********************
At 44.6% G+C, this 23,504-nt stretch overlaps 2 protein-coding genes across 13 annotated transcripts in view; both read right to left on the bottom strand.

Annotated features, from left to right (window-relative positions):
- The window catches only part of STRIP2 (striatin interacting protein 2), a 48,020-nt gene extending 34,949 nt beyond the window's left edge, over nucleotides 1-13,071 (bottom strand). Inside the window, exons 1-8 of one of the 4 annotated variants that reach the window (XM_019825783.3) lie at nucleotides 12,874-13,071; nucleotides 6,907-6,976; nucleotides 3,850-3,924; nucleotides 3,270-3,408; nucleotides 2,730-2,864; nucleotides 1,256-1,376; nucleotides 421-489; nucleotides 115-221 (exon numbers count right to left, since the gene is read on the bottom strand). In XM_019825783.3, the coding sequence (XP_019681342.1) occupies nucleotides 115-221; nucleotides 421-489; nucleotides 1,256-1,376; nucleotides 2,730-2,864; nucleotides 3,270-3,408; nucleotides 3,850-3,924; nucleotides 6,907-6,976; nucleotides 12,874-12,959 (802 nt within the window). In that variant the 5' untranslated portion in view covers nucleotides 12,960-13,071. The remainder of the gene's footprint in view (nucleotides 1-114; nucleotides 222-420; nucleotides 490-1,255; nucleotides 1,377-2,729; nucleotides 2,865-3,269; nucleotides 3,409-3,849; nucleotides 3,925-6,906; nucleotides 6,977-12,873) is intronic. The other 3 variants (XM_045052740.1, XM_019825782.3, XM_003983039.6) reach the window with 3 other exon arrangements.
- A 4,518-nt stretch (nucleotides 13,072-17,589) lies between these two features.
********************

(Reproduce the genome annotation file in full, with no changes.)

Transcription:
At 44.6% G+C, this 23,504-nt stretch overlaps 2 protein-coding genes across 13 annotated transcripts in view; both read right to left on the bottom strand.

Annotated features, from left to right (window-relative positions):
- The window catches only part of STRIP2 (striatin interacting protein 2), a 48,020-nt gene extending 34,949 nt beyond the window's left edge, over nucleotides 1-13,071 (bottom strand). Inside the window, exons 1-8 of one of the 4 annotated variants that reach the window (XM_019825783.3) lie at nucleotides 12,874-13,071; nucleotides 6,907-6,976; nucleotides 3,850-3,924; nucleotides 3,270-3,408; nucleotides 2,730-2,864; nucleotides 1,256-1,376; nucleotides 421-489; nucleotides 115-221 (exon numbers count right to left, since the gene is read on the bottom strand). In XM_019825783.3, the coding sequence (XP_019681342.1) occupies nucleotides 115-221; nucleotides 421-489; nucleotides 1,256-1,376; nucleotides 2,730-2,864; nucleotides 3,270-3,408; nucleotides 3,850-3,924; nucleotides 6,907-6,976; nucleotides 12,874-12,959 (802 nt within the window). In that variant the 5' untranslated portion in view covers nucleotides 12,960-13,071. The remainder of the gene's footprint in view (nucleotides 1-114; nucleotides 222-420; nucleotides 490-1,255; nucleotides 1,377-2,729; nucleotides 2,865-3,269; nucleotides 3,409-3,849; nucleotides 3,925-6,906; nucleotides 6,977-12,873) is intronic. The other 3 variants (XM_045052740.1, XM_019825782.3, XM_003983039.6) reach the window with 3 other exon arrangements.
- A 4,518-nt stretch (nucleotides 13,072-17,589) lies between these two features.